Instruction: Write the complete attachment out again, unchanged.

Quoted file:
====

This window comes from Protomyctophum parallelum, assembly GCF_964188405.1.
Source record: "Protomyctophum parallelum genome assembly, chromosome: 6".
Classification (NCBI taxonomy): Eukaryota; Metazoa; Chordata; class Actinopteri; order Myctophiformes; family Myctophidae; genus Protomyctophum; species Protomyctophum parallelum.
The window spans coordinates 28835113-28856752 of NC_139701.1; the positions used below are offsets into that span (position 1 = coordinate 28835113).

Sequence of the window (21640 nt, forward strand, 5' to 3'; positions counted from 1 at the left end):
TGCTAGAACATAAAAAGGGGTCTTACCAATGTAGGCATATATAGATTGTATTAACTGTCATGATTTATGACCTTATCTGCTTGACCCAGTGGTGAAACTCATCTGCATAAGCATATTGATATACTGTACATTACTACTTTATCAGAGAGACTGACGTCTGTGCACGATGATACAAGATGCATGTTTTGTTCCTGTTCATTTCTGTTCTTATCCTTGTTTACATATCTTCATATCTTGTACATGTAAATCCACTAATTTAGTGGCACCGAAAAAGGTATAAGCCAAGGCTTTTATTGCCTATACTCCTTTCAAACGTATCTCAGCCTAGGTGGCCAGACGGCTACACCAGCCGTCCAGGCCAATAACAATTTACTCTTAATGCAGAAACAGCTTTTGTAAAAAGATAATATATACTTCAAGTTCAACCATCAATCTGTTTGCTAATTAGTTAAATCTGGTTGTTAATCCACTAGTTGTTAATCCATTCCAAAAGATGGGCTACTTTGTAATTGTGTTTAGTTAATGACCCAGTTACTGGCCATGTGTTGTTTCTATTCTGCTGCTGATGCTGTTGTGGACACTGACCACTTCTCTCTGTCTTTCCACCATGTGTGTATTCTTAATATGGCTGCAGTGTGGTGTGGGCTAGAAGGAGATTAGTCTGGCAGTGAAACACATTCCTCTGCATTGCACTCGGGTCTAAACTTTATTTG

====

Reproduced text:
This window comes from Protomyctophum parallelum, assembly GCF_964188405.1.
Source record: "Protomyctophum parallelum genome assembly, chromosome: 6".
Classification (NCBI taxonomy): Eukaryota; Metazoa; Chordata; class Actinopteri; order Myctophiformes; family Myctophidae; genus Protomyctophum; species Protomyctophum parallelum.
The window spans coordinates 28835113-28856752 of NC_139701.1; the positions used below are offsets into that span (position 1 = coordinate 28835113).

Sequence of the window (21640 nt, forward strand, 5' to 3'; positions counted from 1 at the left end):
TGCTAGAACATAAAAAGGGGTCTTACCAATGTAGGCATATATAGATTGTATTAACTGTCATGATTTATGACCTTATCTGCTTGACCCAGTGGTGAAACTCATCTGCATAAGCATATTGATATACTGTACATTACTACTTTATCAGAGAGACTGACGTCTGTGCACGATGATACAAGATGCATGTTTTGTTCCTGTTCATTTCTGTTCTTATCCTTGTTTACATATCTTCATATCTTGTACATGTAAATCCACTAATTTAGTGGCACCGAAAAAGGTATAAGCCAAGGCTTTTATTGCCTATACTCCTTTCAAACGTATCTCAGCCTAGGTGGCCAGACGGCTACACCAGCCGTCCAGGCCAATAACAATTTACTCTTAATGCAGAAACAGCTTTTGTAAAAAGATAATATATACTTCAAGTTCAACCATCAATCTGTTTGCTAATTAGTTAAATCTGGTTGTTAATCCACTAGTTGTTAATCCATTCCAAAAGATGGGCTACTTTGTAATTGTGTTTAGTTAATGACCCAGTTACTGGCCATGTGTTGTTTCTATTCTGCTGCTGATGCTGTTGTGGACACTGACCACTTCTCTCTGTCTTTCCACCATGTGTGTATTCTTAATATGGCTGCAGTGTGGTGTGGGCTAGAAGGAGATTAGTCTGGCAGTGAAACACATTCCTCTGCATTGCACTCGGGTCTAAACTTTATTTG